The whales, Werth argues, fill the Corpus Cavernosum Maxillaris with some of the hot blood swirling around their heads. When they open their mouth, a colossal amount of chilly Arctic water pours in. The heat from the Corpus Cavernosum Maxillaris gets sucked away, cooling the blood. The cooled blood then travels back into the whale’s body. Because the Corpus Cavernosum Maxillaris contacts the base of the brain, it may be especially helpful for keeping the brain cool. The penis-like tissue it’s made of may allow the bowhead whales to switch off this heat dump by pinching off the blood vessels to the Corpus Cavernosum Maxillaris.

Heat escapes from the mouth of a dead bowhead whale. From Ford et al 2013

Heat escapes from the mouth of a dead bowhead whale. From Ford et al 2013

In a paper to be published in The Anatomical Record, Werth and his colleagues offer the details of their research that supports this theory. Here, for example, is a picture showing the mouth of a bowhead that was killed seven hours earlier. The bright colors show where it’s hot. The scientists found that the Corpus Cavernosum Maxillaris was still about twelve degrees hotter than the surrounding tissue. That’s the sort of intense heat you’d expect from a structure that had evolved to keep a whale cool.

This would be fascinating enough, but Werth and his colleagues suspect that the Corpus Cavernosum Maxillaris has a second job to fulfill. As they dissected the organ, they discovered that it is packed with nerve endings. What’s more, they have the shape and arrangement that makes them very sensitive to touch. In addition to dumping heat, the Corpus Cavernosum Maxillaris may be a sense organ. Werth proposes that these nerve endings in the Corpus Cavernosum Maxillaris help bowhead whales eat.

Baleen has enabled some whale species to become gigantic. The blue whale, in fact, is the largest animal to have ever existed. But using baleen to feed is no simple matter, and scientists are just starting to appreciate the complexity of the choreography it demands. Fin whales, for example, drop their jaws and let the skin balloon out like a parachute, engulfing a volume of water about equal to a school bus. They then swing their jaws shut and push their enormous tongue forward, squeezing the water through their baleen. Each gulp can yield a fin whale half a million calories. (See my pieces in the New York Times and the Loom, plus Ed Yong’s piece for more details.)

Bowhead mouth closed (top) and open for feeding. (Werth 2004 http://jeb.biologists.org/content/207/20/3569.full )

Bowhead mouth closed (top) and open for feeding. (Werth 2004 http://jeb.biologists.org/content/207/20/3569.full )

Bowhead whales use a different strategy that’s no less demanding. They open their mouths partway as they swim, ramming water through mouth and letting it spill out the corners. Animals get trapped in the baleen along the way.  Bowhead whales can ram three cubic meters of water each second. While that’s a good way to capture a lot of food, it also demands a huge amount of energy. If a bowhead rams water with few animals in it, it ends up losing more calories than it gains.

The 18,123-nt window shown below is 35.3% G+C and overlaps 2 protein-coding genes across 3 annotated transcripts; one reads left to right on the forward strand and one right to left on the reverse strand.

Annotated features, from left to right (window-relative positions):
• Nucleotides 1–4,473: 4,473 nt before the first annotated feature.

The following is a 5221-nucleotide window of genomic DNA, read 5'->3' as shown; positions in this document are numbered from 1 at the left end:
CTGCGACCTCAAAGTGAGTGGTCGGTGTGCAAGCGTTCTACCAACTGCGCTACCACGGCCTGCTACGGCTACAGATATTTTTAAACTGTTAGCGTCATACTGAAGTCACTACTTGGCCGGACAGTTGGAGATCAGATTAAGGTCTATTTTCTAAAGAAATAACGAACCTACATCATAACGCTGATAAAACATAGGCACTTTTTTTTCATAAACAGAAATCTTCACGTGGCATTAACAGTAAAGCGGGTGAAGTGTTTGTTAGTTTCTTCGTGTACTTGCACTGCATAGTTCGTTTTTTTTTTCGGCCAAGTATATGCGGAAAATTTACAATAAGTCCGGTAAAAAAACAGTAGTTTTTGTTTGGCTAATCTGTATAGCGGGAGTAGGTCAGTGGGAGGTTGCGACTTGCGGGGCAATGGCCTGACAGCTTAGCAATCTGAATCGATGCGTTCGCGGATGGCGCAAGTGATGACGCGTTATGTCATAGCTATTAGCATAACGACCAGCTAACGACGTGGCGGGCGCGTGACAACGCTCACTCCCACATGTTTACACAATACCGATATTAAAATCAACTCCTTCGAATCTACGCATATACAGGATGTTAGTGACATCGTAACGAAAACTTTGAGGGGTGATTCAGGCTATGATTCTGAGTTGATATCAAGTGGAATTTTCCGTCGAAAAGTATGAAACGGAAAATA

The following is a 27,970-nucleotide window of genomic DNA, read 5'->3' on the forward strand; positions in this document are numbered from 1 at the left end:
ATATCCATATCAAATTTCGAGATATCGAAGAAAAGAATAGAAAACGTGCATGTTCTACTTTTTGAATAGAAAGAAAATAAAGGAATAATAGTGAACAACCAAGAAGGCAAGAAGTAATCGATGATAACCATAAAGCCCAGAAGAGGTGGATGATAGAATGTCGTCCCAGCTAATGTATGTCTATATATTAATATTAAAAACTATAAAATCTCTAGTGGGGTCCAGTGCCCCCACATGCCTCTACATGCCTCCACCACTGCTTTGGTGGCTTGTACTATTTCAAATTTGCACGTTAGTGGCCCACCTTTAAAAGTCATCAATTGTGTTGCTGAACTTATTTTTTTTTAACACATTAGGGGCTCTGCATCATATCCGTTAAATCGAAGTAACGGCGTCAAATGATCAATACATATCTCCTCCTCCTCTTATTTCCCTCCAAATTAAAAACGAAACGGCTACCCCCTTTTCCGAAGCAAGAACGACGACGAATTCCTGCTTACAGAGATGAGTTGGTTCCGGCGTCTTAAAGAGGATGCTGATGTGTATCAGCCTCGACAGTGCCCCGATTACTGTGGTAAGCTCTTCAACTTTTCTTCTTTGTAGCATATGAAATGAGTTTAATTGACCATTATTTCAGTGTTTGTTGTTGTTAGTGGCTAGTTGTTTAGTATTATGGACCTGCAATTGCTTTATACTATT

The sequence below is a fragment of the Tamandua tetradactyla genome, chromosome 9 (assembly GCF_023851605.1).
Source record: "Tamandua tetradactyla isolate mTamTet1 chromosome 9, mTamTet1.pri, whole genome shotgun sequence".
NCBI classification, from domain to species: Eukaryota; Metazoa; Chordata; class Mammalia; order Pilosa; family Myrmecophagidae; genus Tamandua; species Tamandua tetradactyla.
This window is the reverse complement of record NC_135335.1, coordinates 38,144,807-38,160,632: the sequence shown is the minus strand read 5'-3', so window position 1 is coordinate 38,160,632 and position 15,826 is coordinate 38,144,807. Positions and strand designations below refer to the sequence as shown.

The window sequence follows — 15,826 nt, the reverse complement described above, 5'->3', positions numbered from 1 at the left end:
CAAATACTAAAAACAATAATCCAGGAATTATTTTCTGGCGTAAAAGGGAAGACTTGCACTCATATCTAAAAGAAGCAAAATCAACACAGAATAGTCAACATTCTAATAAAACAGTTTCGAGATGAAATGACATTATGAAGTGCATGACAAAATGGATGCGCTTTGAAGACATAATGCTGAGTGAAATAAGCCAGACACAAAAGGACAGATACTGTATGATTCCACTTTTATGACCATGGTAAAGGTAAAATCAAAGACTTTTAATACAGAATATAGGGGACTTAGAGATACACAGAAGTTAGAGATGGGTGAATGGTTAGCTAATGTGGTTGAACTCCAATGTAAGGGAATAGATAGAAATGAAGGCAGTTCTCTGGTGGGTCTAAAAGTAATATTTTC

It might be very useful to such an animal to know how much food is in the water it’s taking in. An exquisitely sensitive organ in the roof of their mouth might be just the thing a bowhead needs, telling it whether it can enjoy a banquet in its baleen or needs to shut its mouth and find better hunting grounds.

Bowhead ram feeding (Werth 2004 http://jeb.biologists.org/content/207/20/3569/ )

Bowhead ram feeding (Werth 2004 http://jeb.biologists.org/content/207/20/3569/ )

I asked Jeremy Goldbogen, an expert on whale feeding at the Cascadia Research Collective, for his opinion on the new paper. “What a fascinating and exciting study!” he wrote back in an email, endorsing Werth’s idea that the Corpus Cavernosum Maxillaris has two jobs to perform. This means a lot coming from Goldbogen. He was part of a team that also discovered a gigantic sensory organ in fin whale jaws; those whales probably use it to control their gulps. (See this post by Ed Yong for details.)

The work of scientists like Werth and Goldbogen makes clear that there are enormous mysteries left for anatomists to solve. And if Werth and his colleagues are right, scientists may rethink many aspects of bowhead life. Opening their mouths may not just be a way for the whales to catch food. It may also be a way to stay cool. And it may be no coincidence that on their long migrations between the Arctic Ocean to the Bering Sea, bowheads are sometimes seen with their mouths gaped open. Like a panting dog, they may be trying to stay cool among the icebergs.

Painting by Carl Buell

Painting by Carl Buell

[Thanks to Carl Buell for his paintings. Visit his Facebook page for more natural history goodness.]

[Update: changed muscle fibers to collagen fibers. Thanks to Diane Kelly for pointing that out.]

There are 24 Comments. Add Yours.

  1. Gaddy Bergmann
    March 4, 2013

    Such a fascinating story!

  2. Jeff Holton
    March 4, 2013

    Oh, parts of this article make D.H. Lawrence all the more relevant!

    c.f., “Whales Weep Not,” specifically, “the hottest blood of all, and the wildest, the most urgent.”

    The burning archangels under the sea keep passing…

  3. Melissa Koski
    March 4, 2013

    What an amazing discovery!

  4. David B. Benson
    March 5, 2013

    “What a fascinating and exciting study!”

  5. Jon Summers
    March 5, 2013

    I note wryly that despite the huge expense of the Japanese ‘scientific’ whaling industry, the Japanese are more interested in how whale tastes than how whales taste.

  6. dru-quan
    March 5, 2013

    this is crazy and is a crazy story

  7. judy foremanC
    March 5, 2013

    Can’t resist the obvious: That’s a whale of a story!

  8. cy kennen
    March 5, 2013

    In response to the japanese whaling comment, I’ve heard it described as tasting like beef that was raised on oily sardines. But eaten raw. And possibly 100 years or more old! Sounds delicious. What kinds of parasites does one find in decades-old sea mammal flesh?

  9. Karl
    March 5, 2013